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Sunday, 3 January 2021

CHG-Alameda merger faces antitrust headwinds

Is the healthcare industry’s mega-merger facing a regulatory hurdle? Cleopatra Hospital Group’s (CHG) acquisition of 100% of Alameda Healthcare Group has not received the Egyptian Competition Authority’s (ECA) blessing, which said in a statement (pdf) last week that its preliminary decision is to not approve the merger. CHG had announced the sale and purchase agreement last week, with an eye to close the transaction in 1H2021, pending regulatory approvals.

So, what’s the ECA’s problem here? The competition watchdog suggests there are “indicators” the merger could have a negative impact on Egypt’s healthcare industry, saying an initial study of the country’s private hospital landscape found that the merged entity would monopolize services in the Cairo-Giza area. The ECA also suggests that this scenario could give the company more power over the labor market and allow it to lower wages.

But how big would the company really be? The merger would give Cleopatra control of some 1,450 beds, equating to around 15% of beds in private sector hospitals in Greater Cairo and 4% nationwide.

Then there’s just the small fact that the ECA doesn’t have a binding say on the matter (yet). The regulator doesn’t have the power to block mergers and acquisitions from taking place, and can only challenge agreements after they’ve been made. Proposed mendments to the Antitrust Act would change this, requiring companies to seek the authority’s approval before finalizing M&As. The changes are still making their way down the legislative pipeline, having received the green light from the cabinet in November. The amendments still require approval from the House of Representatives and ratification by President Abdel Fattah El Sisi before coming into effect — a process we doubt will wrap before the CHG-Alameda merger does.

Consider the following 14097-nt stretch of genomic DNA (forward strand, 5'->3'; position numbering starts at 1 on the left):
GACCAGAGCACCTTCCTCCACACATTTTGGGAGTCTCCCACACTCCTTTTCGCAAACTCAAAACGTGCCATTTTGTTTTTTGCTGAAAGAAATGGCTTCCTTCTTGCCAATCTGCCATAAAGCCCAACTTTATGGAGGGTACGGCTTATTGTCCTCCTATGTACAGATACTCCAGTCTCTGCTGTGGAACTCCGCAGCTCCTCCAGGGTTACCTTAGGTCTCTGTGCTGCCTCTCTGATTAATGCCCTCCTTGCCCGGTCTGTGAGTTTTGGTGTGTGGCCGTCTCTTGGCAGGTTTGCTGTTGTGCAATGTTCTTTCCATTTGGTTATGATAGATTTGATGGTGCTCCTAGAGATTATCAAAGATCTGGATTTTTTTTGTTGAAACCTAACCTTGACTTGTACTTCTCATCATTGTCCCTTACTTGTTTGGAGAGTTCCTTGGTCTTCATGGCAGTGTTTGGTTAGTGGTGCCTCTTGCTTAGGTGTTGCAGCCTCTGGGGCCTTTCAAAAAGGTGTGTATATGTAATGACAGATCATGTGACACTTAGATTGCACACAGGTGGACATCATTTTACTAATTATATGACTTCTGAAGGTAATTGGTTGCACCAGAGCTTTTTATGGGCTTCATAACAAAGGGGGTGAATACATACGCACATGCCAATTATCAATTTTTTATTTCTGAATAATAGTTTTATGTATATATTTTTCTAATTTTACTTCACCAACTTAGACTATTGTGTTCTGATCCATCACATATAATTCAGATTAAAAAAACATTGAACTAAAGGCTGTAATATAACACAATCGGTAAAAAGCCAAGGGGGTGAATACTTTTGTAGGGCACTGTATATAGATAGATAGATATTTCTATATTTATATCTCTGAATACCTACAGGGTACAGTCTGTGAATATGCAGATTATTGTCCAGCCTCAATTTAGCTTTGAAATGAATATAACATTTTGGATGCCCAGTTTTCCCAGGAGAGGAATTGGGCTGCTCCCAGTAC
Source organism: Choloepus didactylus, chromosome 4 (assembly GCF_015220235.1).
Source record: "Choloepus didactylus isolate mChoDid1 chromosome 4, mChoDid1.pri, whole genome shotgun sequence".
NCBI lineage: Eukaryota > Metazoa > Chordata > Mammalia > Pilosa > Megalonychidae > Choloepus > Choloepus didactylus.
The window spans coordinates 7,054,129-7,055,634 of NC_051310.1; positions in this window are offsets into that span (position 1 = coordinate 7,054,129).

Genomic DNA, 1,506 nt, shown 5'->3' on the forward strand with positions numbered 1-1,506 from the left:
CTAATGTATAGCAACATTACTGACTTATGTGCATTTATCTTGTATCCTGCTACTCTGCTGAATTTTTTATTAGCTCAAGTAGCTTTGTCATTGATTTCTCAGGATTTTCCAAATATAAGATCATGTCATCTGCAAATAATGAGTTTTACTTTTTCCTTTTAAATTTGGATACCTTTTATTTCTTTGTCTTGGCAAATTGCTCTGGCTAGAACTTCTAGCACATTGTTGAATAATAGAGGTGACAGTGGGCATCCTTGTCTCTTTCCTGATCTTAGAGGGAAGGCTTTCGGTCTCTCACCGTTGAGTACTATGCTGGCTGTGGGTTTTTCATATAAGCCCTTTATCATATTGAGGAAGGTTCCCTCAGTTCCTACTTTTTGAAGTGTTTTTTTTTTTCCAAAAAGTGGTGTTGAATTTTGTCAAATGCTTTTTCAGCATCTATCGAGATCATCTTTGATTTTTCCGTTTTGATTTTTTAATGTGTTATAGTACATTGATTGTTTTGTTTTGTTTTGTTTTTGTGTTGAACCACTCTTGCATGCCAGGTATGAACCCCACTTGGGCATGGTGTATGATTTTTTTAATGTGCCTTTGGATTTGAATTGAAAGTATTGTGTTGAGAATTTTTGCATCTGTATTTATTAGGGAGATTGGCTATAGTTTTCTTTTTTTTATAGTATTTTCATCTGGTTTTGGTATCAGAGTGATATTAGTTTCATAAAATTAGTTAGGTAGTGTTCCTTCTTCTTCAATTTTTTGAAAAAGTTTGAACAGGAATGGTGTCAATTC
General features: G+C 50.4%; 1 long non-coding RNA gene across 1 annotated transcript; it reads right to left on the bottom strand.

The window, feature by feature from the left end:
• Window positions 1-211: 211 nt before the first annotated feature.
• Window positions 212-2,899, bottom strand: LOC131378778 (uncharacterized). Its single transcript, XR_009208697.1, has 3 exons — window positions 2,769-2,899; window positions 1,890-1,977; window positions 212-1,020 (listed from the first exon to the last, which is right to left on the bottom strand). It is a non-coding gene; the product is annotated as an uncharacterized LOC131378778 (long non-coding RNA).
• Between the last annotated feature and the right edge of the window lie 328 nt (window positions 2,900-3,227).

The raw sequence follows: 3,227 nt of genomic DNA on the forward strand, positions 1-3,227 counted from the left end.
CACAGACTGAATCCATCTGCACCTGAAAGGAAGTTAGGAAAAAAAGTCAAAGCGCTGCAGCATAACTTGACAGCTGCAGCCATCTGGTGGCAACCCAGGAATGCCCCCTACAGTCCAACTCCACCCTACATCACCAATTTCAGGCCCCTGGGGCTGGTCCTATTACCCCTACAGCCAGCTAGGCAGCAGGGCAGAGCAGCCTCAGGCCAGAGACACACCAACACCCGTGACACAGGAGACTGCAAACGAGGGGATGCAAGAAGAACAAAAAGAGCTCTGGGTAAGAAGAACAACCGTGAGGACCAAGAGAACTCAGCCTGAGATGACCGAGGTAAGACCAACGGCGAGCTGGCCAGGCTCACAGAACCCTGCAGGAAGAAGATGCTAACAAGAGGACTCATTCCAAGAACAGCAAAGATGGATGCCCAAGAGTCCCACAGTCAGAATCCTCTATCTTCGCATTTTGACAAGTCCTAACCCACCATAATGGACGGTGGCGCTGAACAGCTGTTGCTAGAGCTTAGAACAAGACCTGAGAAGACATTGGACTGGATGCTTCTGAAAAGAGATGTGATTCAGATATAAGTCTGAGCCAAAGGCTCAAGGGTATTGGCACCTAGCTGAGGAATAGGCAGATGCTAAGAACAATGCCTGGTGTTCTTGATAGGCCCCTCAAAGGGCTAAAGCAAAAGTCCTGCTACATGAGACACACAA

CHG nonetheless acknowledged that the transaction is pending approvals, including from the Health Ministry, Financial Regulatory Authority, ECA, and shareholders, according to a bourse disclosure on Thursday (pdf). The company also said it has yet to submit a “complete application” to the ECA, which it is currently preparing and will address the ECA’s concerns.


Al Ahram Beverages Company has been engaging in monopolistic practices that violate the antitrust law, including forcing its clients not to do business with its competitors and offering loyalty markdowns, the ECA alleged in a statement (pdf). The company uses its market power to control prices and supply, which has forced some retailers out of business, prevented market competition and stunted investment in the sector, the ECA claimed. The statement made no mention of consequences or sanctions for the nation’s largest producer and distributor of alcoholic beverages.

MOVES- The ECA has appointed Mahmoud Momtaz (LinkedIn) as its new chairman, the Trade Ministry said in a statement. Momtaz holds a PhD in competition law and economics from the University of Hamburg, and has been a specialist on the private sector and competition expert at the World Bank since 2018. He’s also an ECA veteran, having worked at the authority between 2008 and 2018.

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